"Ex-cuse me, but you seem to believe I'm going to be packed off to bed like a good little girl to leave this affair in your hands. That is not going to be the case."

Ashton frowned.

"Miss Schnee, this is not the time for you to start engaging in petulant displays. This is a serious situation and the only way to acceptably resolve it is if you allow those of us who are capable of doing so to address it without interference."

"And I would remind you, Mr. Ashton, of what day today is. The purpose of the ball might serve as a clue." She waited a beat, to see if he'd either rise to the bait or capitulate at once; he did neither, letting her play it out in her own way. "It is my twenty-first birthday, meaning that as of today, I am not a child but a legal adult and the owner in my own right of a twenty-five percent voting share of Schnee Dust Company stock. With my father out of the country, I am the ranking member of the Schnee family's ownership group currently present, and I am not going to pass off my responsibilities on others any more than he would!"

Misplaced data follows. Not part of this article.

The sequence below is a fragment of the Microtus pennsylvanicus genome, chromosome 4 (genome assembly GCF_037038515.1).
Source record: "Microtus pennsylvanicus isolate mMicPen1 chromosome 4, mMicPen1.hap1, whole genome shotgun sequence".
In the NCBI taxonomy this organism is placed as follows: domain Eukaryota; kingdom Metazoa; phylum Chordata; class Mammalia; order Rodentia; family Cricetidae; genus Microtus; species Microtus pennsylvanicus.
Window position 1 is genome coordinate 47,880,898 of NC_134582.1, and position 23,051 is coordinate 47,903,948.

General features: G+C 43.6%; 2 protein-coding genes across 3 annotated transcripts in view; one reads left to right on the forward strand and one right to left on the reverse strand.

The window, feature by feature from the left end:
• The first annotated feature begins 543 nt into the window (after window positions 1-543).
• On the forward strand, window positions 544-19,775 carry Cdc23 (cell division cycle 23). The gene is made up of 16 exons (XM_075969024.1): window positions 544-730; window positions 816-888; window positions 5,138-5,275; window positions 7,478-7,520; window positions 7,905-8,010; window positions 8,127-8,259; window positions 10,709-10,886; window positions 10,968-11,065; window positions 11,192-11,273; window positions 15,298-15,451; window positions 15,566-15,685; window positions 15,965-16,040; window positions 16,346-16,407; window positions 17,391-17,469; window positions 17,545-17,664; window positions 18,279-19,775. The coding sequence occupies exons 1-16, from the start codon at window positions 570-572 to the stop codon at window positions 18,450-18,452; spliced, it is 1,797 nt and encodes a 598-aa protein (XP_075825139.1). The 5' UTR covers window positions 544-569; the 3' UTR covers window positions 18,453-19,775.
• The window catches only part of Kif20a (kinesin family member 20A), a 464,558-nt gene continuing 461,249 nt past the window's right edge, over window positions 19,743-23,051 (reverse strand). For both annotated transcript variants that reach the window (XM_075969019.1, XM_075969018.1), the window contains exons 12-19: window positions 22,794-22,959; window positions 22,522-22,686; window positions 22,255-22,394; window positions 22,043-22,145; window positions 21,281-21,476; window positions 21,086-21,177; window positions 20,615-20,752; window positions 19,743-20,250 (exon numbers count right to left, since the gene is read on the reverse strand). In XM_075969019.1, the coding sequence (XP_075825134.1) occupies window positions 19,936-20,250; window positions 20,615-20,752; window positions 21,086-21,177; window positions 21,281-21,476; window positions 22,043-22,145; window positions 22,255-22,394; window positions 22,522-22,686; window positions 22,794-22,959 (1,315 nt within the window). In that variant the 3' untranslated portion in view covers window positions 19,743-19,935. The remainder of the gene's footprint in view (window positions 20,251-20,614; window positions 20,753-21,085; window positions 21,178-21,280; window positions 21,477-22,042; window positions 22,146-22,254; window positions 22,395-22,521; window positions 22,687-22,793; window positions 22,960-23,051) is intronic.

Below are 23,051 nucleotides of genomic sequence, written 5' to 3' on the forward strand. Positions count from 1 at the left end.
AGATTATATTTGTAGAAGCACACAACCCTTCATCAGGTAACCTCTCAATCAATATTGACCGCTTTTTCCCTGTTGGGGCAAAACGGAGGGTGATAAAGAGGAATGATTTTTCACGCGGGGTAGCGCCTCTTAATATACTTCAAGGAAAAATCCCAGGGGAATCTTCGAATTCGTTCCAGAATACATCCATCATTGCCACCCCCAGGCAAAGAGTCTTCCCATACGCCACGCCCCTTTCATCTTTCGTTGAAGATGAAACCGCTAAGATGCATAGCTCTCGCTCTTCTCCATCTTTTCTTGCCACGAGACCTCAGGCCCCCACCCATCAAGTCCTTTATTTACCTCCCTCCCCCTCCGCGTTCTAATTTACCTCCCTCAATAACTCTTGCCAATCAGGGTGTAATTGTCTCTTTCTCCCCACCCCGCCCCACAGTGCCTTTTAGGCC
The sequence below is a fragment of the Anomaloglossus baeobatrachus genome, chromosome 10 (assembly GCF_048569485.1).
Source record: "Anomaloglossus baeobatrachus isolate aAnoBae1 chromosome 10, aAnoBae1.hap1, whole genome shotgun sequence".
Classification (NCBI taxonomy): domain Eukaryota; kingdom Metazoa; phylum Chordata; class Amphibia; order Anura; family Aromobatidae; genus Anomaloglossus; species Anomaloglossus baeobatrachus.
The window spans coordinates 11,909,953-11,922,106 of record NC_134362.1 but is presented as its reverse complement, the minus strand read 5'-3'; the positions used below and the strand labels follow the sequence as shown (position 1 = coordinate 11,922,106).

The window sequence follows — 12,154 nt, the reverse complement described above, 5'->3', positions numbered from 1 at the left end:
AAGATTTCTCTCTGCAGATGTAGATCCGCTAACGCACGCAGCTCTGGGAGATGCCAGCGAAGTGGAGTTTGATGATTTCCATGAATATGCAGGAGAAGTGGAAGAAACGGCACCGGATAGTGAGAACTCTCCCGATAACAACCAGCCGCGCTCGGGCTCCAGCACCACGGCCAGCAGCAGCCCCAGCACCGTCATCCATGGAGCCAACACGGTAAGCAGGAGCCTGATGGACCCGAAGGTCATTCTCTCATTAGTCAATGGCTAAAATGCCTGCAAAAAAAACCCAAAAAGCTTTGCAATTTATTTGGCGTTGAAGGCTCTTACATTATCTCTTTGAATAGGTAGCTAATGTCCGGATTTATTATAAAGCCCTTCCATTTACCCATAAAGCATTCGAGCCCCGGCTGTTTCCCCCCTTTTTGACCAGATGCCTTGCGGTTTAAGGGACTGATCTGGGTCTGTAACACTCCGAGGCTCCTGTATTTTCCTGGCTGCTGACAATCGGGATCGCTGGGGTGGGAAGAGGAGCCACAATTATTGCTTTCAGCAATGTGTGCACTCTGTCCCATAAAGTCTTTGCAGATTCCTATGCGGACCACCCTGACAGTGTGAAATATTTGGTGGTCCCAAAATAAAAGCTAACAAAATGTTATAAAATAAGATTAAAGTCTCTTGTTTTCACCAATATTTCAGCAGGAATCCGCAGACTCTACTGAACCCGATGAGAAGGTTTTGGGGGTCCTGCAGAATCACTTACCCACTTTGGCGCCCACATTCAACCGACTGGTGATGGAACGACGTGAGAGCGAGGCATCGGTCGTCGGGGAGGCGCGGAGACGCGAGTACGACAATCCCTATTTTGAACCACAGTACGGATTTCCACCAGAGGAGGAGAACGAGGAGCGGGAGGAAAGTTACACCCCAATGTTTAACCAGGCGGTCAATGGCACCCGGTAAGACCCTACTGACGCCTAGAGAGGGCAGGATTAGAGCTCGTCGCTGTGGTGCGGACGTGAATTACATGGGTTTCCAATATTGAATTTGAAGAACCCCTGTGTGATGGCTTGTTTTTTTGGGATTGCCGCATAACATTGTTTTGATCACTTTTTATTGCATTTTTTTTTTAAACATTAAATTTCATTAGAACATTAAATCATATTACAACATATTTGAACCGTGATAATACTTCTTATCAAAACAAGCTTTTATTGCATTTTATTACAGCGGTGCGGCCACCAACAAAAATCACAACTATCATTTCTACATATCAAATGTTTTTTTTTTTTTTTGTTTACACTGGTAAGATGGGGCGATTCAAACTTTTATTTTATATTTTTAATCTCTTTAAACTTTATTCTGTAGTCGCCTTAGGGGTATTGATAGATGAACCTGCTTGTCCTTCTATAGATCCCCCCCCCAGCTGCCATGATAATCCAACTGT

Ashton's eyebrows rose sharply.

"That is not at all what I expected to hear."

"After this," Weiss gestured at her bandaged face, "do you expect me to simply sit back and hide like a frightened child?"

"I would expect you to leave these matters to those who better understand them."

Temper flared, but Weiss throttled it. Ashton really would think her a child if she threw a tantrum over the point. There was a time to unleash her anger, but this wasn't it.

The image of the intruder popped into her mind at the thought. She, most certainly, would feel the full force of that anger before they were through.